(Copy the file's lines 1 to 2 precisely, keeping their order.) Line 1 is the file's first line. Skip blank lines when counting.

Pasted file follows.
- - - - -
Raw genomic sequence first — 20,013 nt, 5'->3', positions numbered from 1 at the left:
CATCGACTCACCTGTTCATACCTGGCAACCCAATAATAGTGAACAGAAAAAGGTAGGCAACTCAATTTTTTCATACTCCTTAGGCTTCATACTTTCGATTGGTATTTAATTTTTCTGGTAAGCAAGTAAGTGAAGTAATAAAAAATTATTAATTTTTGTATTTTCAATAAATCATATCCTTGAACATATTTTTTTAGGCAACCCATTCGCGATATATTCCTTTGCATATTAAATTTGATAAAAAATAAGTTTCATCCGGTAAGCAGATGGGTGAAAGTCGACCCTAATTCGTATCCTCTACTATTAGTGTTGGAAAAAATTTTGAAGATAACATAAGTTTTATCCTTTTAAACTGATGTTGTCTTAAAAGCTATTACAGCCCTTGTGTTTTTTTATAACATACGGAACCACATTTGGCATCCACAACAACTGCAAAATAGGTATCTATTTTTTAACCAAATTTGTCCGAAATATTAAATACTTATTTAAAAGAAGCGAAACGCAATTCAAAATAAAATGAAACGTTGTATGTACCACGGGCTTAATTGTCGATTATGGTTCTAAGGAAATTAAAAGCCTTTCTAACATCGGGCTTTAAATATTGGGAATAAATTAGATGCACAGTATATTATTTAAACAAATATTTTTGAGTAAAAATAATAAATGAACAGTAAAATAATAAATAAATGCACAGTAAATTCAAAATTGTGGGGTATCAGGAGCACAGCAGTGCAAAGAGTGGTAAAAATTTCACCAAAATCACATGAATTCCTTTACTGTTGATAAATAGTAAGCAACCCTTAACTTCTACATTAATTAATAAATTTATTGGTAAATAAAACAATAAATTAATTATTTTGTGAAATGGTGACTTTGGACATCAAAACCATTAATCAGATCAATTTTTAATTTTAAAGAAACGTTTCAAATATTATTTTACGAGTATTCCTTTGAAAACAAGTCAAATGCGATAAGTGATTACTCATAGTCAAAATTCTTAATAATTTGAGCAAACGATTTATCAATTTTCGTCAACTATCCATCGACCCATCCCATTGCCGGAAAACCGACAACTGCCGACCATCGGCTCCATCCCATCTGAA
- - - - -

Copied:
Raw genomic sequence first — 20,013 nt, 5'->3', positions numbered from 1 at the left:
CATCGACTCACCTGTTCATACCTGGCAACCCAATAATAGTGAACAGAAAAAGGTAGGCAACTCAATTTTTTCATACTCCTTAGGCTTCATACTTTCGATTGGTATTTAATTTTTCTGGTAAGCAAGTAAGTGAAGTAATAAAAAATTATTAATTTTTGTATTTTCAATAAATCATATCCTTGAACATATTTTTTTAGGCAACCCATTCGCGATATATTCCTTTGCATATTAAATTTGATAAAAAATAAGTTTCATCCGGTAAGCAGATGGGTGAAAGTCGACCCTAATTCGTATCCTCTACTATTAGTGTTGGAAAAAATTTTGAAGATAACATAAGTTTTATCCTTTTAAACTGATGTTGTCTTAAAAGCTATTACAGCCCTTGTGTTTTTTTATAACATACGGAACCACATTTGGCATCCACAACAACTGCAAAATAGGTATCTATTTTTTAACCAAATTTGTCCGAAATATTAAATACTTATTTAAAAGAAGCGAAACGCAATTCAAAATAAAATGAAACGTTGTATGTACCACGGGCTTAATTGTCGATTATGGTTCTAAGGAAATTAAAAGCCTTTCTAACATCGGGCTTTAAATATTGGGAATAAATTAGATGCACAGTATATTATTTAAACAAATATTTTTGAGTAAAAATAATAAATGAACAGTAAAATAATAAATAAATGCACAGTAAATTCAAAATTGTGGGGTATCAGGAGCACAGCAGTGCAAAGAGTGGTAAAAATTTCACCAAAATCACATGAATTCCTTTACTGTTGATAAATAGTAAGCAACCCTTAACTTCTACATTAATTAATAAATTTATTGGTAAATAAAACAATAAATTAATTATTTTGTGAAATGGTGACTTTGGACATCAAAACCATTAATCAGATCAATTTTTAATTTTAAAGAAACGTTTCAAATATTATTTTACGAGTATTCCTTTGAAAACAAGTCAAATGCGATAAGTGATTACTCATAGTCAAAATTCTTAATAATTTGAGCAAACGATTTATCAATTTTCGTCAACTATCCATCGACCCATCCCATTGCCGGAAAACCGACAACTGCCGACCATCGGCTCCATCCCATCTGAA